In 1958, ‘lightening struck’ (138) Virginia. Warren County was put under court order to integrate. Governor Lindsay Almond ordered the school closed. Within a few weeks, schools were closed in Charlottesville and Norfolk. Warren County and Charlottesville organized private schools that kept most white children in class but in Norfolk, at least 3,000 of approximately 10,000 students were not attending school. Newspapers and business leaders pressured the Governor to relent. The Virginia Supreme Court of Appeals declared school-closing and funds cut off were contrary to the Virginia constitution. Governor Almond decided to abandon massive resistance. ‘This marks the first major policy matter on which Senator Byrd, southside Virginia, and courthouse conservatism (local courthouse officials were key players in the Byrd machine) did not have their way.’ (150)
Like Huey Long in Louisiana, Harry Byrd as governor in the 1920’s fashioned a controlling political organization. Unlike Long, whom Brinkley describes as using publicity and the media, Byrd acted the role of the patrician who rarely aroused emotion. He provided strong support to farmers but no clash with business. Unlike Long, he did not increase public services but ‘made a fetish of frugality.’ (49) Both were in Congress and maintained control of their home state from Washington. In national politics, Long used publicity to influence, while Byrd worked with a coalition of Southerners and ultimately gained a key role as Finance Committee Chairman in the Senate.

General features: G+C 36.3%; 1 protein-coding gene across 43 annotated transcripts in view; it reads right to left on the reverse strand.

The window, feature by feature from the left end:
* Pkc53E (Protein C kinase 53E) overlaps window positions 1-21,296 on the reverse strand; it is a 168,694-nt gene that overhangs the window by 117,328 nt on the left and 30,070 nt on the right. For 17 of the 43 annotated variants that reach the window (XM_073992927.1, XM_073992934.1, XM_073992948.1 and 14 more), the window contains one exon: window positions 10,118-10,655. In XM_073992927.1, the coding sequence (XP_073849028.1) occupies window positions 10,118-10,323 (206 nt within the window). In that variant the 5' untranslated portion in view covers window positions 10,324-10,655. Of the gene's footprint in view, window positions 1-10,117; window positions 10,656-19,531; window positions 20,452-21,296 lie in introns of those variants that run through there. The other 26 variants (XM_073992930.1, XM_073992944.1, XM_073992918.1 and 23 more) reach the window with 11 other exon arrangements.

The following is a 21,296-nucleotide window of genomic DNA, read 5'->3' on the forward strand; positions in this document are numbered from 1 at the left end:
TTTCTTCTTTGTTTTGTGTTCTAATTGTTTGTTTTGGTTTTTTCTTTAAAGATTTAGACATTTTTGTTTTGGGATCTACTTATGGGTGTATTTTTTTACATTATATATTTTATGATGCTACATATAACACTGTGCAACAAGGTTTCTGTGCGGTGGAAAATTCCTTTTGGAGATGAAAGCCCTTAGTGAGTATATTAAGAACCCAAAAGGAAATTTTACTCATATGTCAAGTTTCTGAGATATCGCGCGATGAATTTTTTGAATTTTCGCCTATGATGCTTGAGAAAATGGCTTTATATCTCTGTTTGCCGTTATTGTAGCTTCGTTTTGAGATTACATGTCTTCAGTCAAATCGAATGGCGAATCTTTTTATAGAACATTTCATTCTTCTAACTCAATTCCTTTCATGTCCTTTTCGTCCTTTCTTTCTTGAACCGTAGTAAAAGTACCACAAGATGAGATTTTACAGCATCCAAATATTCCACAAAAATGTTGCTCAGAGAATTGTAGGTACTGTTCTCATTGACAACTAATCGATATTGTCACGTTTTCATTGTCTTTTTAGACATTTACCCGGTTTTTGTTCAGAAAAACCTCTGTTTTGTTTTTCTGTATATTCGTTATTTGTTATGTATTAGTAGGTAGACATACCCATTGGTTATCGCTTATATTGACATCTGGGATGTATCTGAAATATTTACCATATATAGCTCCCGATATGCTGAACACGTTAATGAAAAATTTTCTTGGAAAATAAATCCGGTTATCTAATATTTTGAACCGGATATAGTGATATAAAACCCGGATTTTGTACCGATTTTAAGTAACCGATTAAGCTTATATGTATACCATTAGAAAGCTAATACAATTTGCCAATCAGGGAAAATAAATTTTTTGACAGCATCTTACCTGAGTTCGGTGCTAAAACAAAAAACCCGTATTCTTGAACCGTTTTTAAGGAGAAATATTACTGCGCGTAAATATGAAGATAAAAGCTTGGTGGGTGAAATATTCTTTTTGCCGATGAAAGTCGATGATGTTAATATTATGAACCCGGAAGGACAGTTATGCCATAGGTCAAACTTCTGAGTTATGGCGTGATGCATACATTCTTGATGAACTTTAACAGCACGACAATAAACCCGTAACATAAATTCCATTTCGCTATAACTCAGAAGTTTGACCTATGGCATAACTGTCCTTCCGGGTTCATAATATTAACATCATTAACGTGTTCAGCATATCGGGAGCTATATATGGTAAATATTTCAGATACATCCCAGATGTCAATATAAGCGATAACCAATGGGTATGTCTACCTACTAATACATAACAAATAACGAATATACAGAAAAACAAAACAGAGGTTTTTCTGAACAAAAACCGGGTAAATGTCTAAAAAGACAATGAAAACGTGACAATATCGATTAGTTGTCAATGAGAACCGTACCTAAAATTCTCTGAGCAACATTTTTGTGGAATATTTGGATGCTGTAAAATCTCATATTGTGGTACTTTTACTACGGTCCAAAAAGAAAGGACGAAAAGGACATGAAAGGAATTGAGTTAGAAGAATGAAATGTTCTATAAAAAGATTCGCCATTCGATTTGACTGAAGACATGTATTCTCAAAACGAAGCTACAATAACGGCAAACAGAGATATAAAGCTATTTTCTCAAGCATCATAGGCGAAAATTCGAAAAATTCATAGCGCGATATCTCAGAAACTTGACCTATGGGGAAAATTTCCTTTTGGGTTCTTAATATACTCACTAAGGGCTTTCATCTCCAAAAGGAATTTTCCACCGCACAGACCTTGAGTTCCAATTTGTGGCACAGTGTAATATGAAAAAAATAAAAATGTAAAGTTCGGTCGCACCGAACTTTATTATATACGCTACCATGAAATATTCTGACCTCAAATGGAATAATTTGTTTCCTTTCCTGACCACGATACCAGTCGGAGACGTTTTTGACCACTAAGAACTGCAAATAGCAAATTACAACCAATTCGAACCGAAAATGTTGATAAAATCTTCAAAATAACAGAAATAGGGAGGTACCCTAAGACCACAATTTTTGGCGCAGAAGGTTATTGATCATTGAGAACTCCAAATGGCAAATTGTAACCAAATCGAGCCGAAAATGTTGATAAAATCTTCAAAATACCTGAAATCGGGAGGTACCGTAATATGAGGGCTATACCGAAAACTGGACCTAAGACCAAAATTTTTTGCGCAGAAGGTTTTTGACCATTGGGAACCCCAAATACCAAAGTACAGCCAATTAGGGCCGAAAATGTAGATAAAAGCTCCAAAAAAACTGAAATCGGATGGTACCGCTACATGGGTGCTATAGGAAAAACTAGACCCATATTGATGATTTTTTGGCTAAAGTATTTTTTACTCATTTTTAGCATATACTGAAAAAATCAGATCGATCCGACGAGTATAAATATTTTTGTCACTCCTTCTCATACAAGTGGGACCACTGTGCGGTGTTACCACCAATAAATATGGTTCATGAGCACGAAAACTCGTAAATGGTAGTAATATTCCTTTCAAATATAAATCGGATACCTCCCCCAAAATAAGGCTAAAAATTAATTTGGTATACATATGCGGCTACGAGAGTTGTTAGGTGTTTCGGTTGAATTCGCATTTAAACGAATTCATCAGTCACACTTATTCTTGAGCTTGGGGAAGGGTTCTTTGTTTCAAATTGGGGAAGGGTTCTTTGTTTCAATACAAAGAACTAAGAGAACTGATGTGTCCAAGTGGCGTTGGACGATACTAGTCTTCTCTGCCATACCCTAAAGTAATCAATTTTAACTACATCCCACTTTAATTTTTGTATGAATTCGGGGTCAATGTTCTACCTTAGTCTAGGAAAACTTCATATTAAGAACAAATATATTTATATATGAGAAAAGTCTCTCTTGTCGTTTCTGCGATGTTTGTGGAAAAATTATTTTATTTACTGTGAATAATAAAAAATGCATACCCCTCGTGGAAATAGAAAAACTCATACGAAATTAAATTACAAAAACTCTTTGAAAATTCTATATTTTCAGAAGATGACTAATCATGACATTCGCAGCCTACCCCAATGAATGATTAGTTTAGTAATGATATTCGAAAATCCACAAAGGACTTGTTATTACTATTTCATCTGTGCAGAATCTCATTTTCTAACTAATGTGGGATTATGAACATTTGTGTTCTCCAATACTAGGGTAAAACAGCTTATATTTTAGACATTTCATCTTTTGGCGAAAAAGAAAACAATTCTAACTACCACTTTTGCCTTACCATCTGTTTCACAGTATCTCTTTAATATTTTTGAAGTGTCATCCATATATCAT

Unlike Sitkoff, Wilkinson does not dwell on violent confrontation. The resistance in Virginia was insidious and not the blatant violent resistance of Mississippi. Wilkinson says little about the role of black activism but most of the pressure for school integration required cases initiated by anti-segregation lawyers.
Wilkinson claims that for the 5 years before 1954, the Byrd organization was struggling to maintain dominance. The Supreme Court decision caused Virginians to focus attention on integration rather than address their concerns about the machine’s fiscal parsimony. In a sense, the Byrd machine lasted longer than it might have without the integration issue. Black participation affected voting results especially in Tidewater area. The Virginia Independent Voters League worked to influence the black electorate and the ‘number of registered Negro voters practically doubled between 1957 and 1964.’ (194) A significant increase in African-American voters occurred in 1964 ‘as a result of the repeal of the poll tax in federal elections.’ (194) In the 1965 gubernatorial election, Democrat Miles Godwin won the race for governor but he did it by winning support not only from some of the old-line Byrd organization, but from ‘more moderate and liberal urbanites.’ (282) The ‘Negro vote indisputably provided Godwin’s margin of victory.’ (282) Further signs of change came with the passage of sales tax legislation and the end of pay-as-you-go. In the 1968 Democratic primary, with Harry Byrd on his deathbed, his son was selected for United States Senator. However, 2 aging Democrats who had strong positions in Congress, A. Willis Robertson and Howard W. Smith were defeated. In 1970, a Republican, Linwood Holton, Jr. would begin his term as governor. A culmination of civil rights activity occurred in 1990 when Douglas Wilder, became the first elected African-American Governor in the United States. --Mlinhart 15:06, 21 Feb 2006 (EST)